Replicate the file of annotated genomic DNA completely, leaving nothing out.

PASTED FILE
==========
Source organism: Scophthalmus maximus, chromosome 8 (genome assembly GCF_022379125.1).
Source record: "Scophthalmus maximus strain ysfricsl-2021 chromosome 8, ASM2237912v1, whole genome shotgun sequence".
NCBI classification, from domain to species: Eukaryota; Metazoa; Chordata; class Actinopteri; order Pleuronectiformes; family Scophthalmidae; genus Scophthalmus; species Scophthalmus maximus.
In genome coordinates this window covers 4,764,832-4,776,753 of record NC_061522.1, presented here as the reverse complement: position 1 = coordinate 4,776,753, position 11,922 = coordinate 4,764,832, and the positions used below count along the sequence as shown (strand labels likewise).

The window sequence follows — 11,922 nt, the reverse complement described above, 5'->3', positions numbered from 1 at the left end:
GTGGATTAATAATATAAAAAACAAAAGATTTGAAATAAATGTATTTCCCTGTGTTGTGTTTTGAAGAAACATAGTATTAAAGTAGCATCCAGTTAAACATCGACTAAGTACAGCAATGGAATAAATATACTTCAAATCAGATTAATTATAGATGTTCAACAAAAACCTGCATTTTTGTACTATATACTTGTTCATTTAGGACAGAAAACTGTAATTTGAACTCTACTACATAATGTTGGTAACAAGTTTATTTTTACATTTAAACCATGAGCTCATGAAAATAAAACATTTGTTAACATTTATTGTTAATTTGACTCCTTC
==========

Source organism: Scophthalmus maximus, chromosome 8 (genome assembly GCF_022379125.1).
Source record: "Scophthalmus maximus strain ysfricsl-2021 chromosome 8, ASM2237912v1, whole genome shotgun sequence".
NCBI classification, from domain to species: Eukaryota; Metazoa; Chordata; class Actinopteri; order Pleuronectiformes; family Scophthalmidae; genus Scophthalmus; species Scophthalmus maximus.
In genome coordinates this window covers 4,764,832-4,776,753 of record NC_061522.1, presented here as the reverse complement: position 1 = coordinate 4,776,753, position 11,922 = coordinate 4,764,832, and the positions used below count along the sequence as shown (strand labels likewise).

The window sequence follows — 11,922 nt, the reverse complement described above, 5'->3', positions numbered from 1 at the left end:
GTGGATTAATAATATAAAAAACAAAAGATTTGAAATAAATGTATTTCCCTGTGTTGTGTTTTGAAGAAACATAGTATTAAAGTAGCATCCAGTTAAACATCGACTAAGTACAGCAATGGAATAAATATACTTCAAATCAGATTAATTATAGATGTTCAACAAAAACCTGCATTTTTGTACTATATACTTGTTCATTTAGGACAGAAAACTGTAATTTGAACTCTACTACATAATGTTGGTAACAAGTTTATTTTTACATTTAAACCATGAGCTCATGAAAATAAAACATTTGTTAACATTTATTGTTAATTTGACTCCTTC